The Ethereum community seems to be supportive of Coinbase’s recently revealed layer-2 network, Base, which has been called a “watershed moment” and a “huge confidence vote” for the blockchain network.
Base, a layer-2 network driven by Optimism and secured on Ethereum, seeks to eventually develop into a network for creating decentralized applications (DApps) on the blockchain. According to Brian Armstrong, CEO of Coinbase, the layer-2 network is now in its testnet phase.
The move, in the opinion of some members of the cryptocurrency community, is “a massive vote of confidence for Ethereum,” according to Ryan Sean Adams, host of the Bankless Show. This could set a precedent for cryptocurrency businesses and financial institutions to use Ethereum as their preferred settlement layer.
Since its founding in 2012, Coinbase has collaborated with 245,000 businesses in more than 100 countries and has around 110 million verified users. According to CoinGecko, its cryptocurrency exchange has the second-largest trading volume behind Binance.
Adams continued, “This alone will 10x the total number of crypto native users if Coinbase converts 20% of its 110m verified users to Layer 2 users in the coming years.”
Adam applauded Coinbase for choosing to open-source Base and thinks the layer-2 network will increase Ethereum’s need for block space.
Coinbase chose a layer 2 rather than a standalone sidechain, according to Sebastien Guillemot, co-founder of the blockchain infrastructure company dcSpark, who also noted that layer 2s now house “virtually all” bitcoin transactions and value locked on Ethereum.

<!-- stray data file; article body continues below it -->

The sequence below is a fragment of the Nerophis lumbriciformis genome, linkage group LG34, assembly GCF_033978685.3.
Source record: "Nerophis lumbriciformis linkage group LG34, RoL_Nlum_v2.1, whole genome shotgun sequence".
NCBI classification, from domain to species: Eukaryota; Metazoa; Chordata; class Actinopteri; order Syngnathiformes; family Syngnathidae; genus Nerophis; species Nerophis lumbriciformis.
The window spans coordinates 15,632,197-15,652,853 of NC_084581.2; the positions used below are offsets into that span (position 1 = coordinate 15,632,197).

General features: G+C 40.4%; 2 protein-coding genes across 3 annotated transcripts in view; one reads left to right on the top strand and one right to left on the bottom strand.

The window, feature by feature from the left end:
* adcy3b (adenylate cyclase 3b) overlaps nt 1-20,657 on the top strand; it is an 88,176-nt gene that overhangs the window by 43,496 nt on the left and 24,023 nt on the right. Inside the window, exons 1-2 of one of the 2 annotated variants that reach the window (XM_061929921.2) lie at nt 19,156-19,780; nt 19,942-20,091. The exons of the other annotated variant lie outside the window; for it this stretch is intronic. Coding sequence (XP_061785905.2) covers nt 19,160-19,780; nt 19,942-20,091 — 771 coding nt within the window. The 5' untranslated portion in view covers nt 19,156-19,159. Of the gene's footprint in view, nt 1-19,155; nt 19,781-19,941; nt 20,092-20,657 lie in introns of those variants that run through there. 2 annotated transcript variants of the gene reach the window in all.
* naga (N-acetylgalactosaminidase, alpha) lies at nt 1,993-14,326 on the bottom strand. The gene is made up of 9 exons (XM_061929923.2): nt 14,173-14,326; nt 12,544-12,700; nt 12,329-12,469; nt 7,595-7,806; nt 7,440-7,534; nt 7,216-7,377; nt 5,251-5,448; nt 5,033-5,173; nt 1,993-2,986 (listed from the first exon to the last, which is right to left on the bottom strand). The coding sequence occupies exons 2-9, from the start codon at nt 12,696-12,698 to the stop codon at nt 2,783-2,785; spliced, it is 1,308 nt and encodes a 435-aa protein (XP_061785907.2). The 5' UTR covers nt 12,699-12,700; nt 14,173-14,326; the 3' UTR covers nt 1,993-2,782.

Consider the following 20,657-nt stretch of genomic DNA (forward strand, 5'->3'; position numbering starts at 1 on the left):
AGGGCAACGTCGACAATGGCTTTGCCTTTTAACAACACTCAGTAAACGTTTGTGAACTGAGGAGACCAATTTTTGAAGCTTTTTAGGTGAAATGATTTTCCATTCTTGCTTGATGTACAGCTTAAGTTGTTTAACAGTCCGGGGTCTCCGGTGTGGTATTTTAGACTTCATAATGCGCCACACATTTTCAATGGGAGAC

In a tweet on February 23, Ryan Watkins, co-founder of the cryptocurrency-focused hedge fund Syncracy Capital, called the announcement a “watershed moment” for the Ethereum rollup ecosystem. In order to bring the next 10 million consumers and institutions to Ethereum, he continued, “certainly no one better” is in a position than Coinbase.
Yet, not everyone was optimistic. Launching a centralized layer-2 network “opens the door” to unwelcome SEC inspection, argued Gabriel Shapiro, general counsel of investment firm Delphi Laboratories, in a post on Twitter on February 23.
“A centralized L2 that trades lots of tokens, any number of which could be alleged securities, or does lots of DeFi transactions that arguably might allege to be regulated (securities swaps, etc.), opens the door to the SEC making new kinds of secondary market claims,” wrote Shapiro. He went on to say: “imo, this will accelerate the SEC’s “secondary market” agenda re: blockchain securities issues because they can’t let an SEC register
The SEC has lately increased its enforcement efforts against a number of stablecoin issuers and staking service providers, which is why Shapiro is concerned.